Insects and other foods the trout
should be eating:
1. Slate Drakes
2. Little Yellow Stoneflies (Summer Stones)
3. Needle Stoneflies
4. Mahogany Duns
5. Little Yellow Quills
Most available - Other types of food:
6. Sculpin, Minnows (Streamers)
7. Inch Worms
Today brings about a perfect example of a good reason I need to update the
Strategies and Stream Conditions articles I write on Monday and Tuesday, prior to
the weekend. They were calling for a 50% chance of rain on Saturday when I wrote
Tuesday's article and it appeared it wasn't going to be a big deal. Yesterday, it was
changed to 90% and I'm sure that will be 100% if not already. It appears to be a
substantial front. An update on Thursday would have altered the suggested strategy
for this weekend.
Getting Started - Where Do Trout Feed During Hatches
Please note that anglers refer to aquatic insect hatching when they emerge from
nymphs or pupae. They actually "hatch" from eggs. When we refer to "hatch", we are
referring to the insect emerging.
Where do the trout feed during aquatic insect hatches? For example, where do
midges hatch and the trout feed on them?
Answer: In the slow moving water such as eddies, calm pockets and the slow
moving water of pools.
Where do most mayflies hatch?
Answer: Even the clingers that live in the fast water runs and riffles move to the
slow moving water of calmer pockets and shallow water that is near banks and
behind boulders to hatch. Just about all the crawlers and swimmers move to slow
to moderately moving water to hatch.
Where do the stoneflies hatch?
Answer: They actually hatch out of the water. They move out of their fast water
habitat into slower, shallower water to crawl out of the water and hatch on the banks
Where do the caddisflies hatch?
Answer: All the different species move to the slow to moderately flowing water for
their pupae to emerge.
In other words, about everything that hatches does so in moderate to calm
water. That written, it is important to understand exactly where they move to calm or
moderately flowing water. Often, this slower moving water is very close to fast
water. Sometimes this is a matter of inches, not several feet. Often, the calmer water
is in pockets distributed throughout the stream within the fast water of the stream.
Sometimes it is the ends of long runs where the water slows down. If the newly
hatched insect stays on the water and does not fly away quickly, it will most likely be
caught up in the fast currents. It depends on the species hatching.
Some insects never get caught in the fast water. Examples are stonefly nymphs that
all crawl out of the water in calmer areas. Slate Drake mayflies that crawl out of the
stream in calm water to hatch. Blue Quill and Mahogany Dun mayflies almost
always hatch in calm pockets along the banks and usually never get caught up
in fast currents before they fly away. Many species of Blue-winged Olives, Little
Blue-winged Olives, Small Eastern Blue-winged Olives and Eastern Blue-winged
Olives are able to depart the water from calmer sections or moderately moving
water before getting caught up in fast water.
Some mayflies do usually get caught up in fast water before they are able to
depart the water. Quill Gordons and March Browns hatch in calm pockets within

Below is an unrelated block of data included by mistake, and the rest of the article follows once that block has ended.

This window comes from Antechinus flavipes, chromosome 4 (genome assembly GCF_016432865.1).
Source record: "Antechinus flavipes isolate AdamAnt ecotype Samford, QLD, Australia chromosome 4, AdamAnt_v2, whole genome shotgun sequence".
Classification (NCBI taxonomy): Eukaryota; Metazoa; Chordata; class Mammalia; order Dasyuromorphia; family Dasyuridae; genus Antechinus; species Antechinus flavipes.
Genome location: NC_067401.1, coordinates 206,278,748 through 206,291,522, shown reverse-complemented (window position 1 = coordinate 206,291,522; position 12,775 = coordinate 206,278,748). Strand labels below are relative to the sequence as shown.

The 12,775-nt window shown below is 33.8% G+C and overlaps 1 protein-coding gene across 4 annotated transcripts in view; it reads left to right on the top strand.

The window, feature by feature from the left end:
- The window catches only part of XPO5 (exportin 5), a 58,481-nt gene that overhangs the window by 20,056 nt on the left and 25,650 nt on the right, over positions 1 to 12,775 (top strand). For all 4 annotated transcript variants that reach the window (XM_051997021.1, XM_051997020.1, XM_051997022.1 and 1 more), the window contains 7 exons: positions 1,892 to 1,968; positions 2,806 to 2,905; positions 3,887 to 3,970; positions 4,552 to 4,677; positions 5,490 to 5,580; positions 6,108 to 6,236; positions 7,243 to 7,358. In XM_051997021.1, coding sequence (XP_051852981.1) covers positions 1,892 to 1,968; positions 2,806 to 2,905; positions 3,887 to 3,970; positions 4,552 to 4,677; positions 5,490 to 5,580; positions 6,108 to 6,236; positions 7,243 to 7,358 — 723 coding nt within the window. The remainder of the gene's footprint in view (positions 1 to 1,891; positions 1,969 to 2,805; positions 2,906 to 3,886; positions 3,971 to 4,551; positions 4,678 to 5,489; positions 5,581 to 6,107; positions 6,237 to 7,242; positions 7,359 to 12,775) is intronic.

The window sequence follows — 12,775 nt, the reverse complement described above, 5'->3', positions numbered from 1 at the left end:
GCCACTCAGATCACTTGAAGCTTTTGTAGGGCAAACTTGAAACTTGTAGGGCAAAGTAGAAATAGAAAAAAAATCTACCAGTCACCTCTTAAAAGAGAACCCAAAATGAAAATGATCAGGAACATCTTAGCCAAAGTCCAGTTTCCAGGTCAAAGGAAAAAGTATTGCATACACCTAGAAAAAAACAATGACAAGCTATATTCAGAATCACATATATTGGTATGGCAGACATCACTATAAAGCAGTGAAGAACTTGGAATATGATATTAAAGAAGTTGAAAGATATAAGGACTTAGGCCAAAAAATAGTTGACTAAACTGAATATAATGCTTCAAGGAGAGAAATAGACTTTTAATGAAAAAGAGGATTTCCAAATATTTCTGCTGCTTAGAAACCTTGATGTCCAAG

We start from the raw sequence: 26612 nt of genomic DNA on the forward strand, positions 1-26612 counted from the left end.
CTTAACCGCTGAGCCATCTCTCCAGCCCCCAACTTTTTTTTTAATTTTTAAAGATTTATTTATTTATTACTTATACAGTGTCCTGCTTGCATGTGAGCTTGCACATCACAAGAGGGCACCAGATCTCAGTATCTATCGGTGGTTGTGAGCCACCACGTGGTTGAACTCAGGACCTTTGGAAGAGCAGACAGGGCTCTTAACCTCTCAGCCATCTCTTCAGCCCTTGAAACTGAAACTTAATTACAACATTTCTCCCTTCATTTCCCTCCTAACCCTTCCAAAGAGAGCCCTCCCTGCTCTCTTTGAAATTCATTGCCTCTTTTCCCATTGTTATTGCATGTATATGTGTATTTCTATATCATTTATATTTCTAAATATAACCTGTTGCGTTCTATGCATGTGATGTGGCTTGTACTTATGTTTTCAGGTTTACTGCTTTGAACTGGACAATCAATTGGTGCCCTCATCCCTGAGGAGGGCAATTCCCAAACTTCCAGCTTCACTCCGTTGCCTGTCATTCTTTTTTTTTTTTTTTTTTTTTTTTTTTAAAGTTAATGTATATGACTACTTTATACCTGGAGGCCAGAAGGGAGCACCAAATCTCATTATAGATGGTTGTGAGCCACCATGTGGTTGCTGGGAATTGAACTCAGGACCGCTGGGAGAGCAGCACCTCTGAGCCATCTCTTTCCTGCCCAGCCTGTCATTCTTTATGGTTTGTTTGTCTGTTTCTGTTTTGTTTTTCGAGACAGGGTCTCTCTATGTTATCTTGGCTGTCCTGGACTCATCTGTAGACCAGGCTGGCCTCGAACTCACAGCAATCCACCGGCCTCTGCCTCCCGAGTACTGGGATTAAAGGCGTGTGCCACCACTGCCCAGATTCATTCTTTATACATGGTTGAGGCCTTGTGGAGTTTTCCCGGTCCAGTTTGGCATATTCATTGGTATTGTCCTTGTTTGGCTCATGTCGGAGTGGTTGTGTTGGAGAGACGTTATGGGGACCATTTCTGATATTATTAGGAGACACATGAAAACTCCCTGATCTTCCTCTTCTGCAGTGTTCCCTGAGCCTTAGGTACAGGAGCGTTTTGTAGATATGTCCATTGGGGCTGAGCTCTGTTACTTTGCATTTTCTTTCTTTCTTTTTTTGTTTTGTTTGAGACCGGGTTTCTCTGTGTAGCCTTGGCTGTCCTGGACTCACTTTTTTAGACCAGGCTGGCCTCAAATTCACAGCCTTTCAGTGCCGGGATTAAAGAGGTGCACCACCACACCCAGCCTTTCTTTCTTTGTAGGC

the fast water areas of the stream but often get caught in the fast currents prior
to departing the water. However, the facts are that most hatching aquatic
insects and egg layers do not usually get caught up in the fast currents.
When trout feed in the slow to moderately flowing sections of the streams; or
eddies, pools, the ends of runs and riffles and calm pockets that are within the
fast flowing freestone streams, they can examine the fly much closer. Given that
opportunity, if the fly is not very imitative of the natural insect and if it is
not presented in such a manner as to behave like the natural insect, the
trout will usually reject the fly.
Those just getting started should be aware that the important thing to take
from this is that the exact area, or exact place in a trout stream you place
your fly (the entire purpose of which is to imitate these insects) is very
important. The trout aren't distributed evenly throughout the stream when feeding
on insects. They are concentrated in the specific areas the insects are easiest for
them to acquire. By placing your fly only in these specific areas
these insects hatch in and the trout are looking for them, you
can greatly increase your odds of success. You won't be waisting a
lot of cast and time, fishing where there are not any fish.
A perfect imitation (fly) of an insect is not effective unless it is presented to the trout
in the same manner they view the real thing. The fly must drift and act like the real
thing without the trout being able to become alerted or alarmed by a tippet, fly line or
leader attached to it. That is fairly easy to accomplish in fast moving water but again,
that is not usually where the trout are feeding. The presentation and the appearance
of the fly become even more critical in slow or moderately moving water. When
anglers concentrate only on the fast water of riffles and runs, they are usually making
a big mistake
Copyright 2013 James Marsh
New Schedule of Daily
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Conditions Forecast - Coming Week
Tuesdays: Fly Fishing Strategies -
Which Flies To Use - Coming Week
Wednesday: Fishing Tales
Thursday: Fly Fishing Strategies and
Weather/Stream Conditions Update
Friday: Whatever Hits Me
Saturday: Getting Started
Sunday: Fly Fishing School
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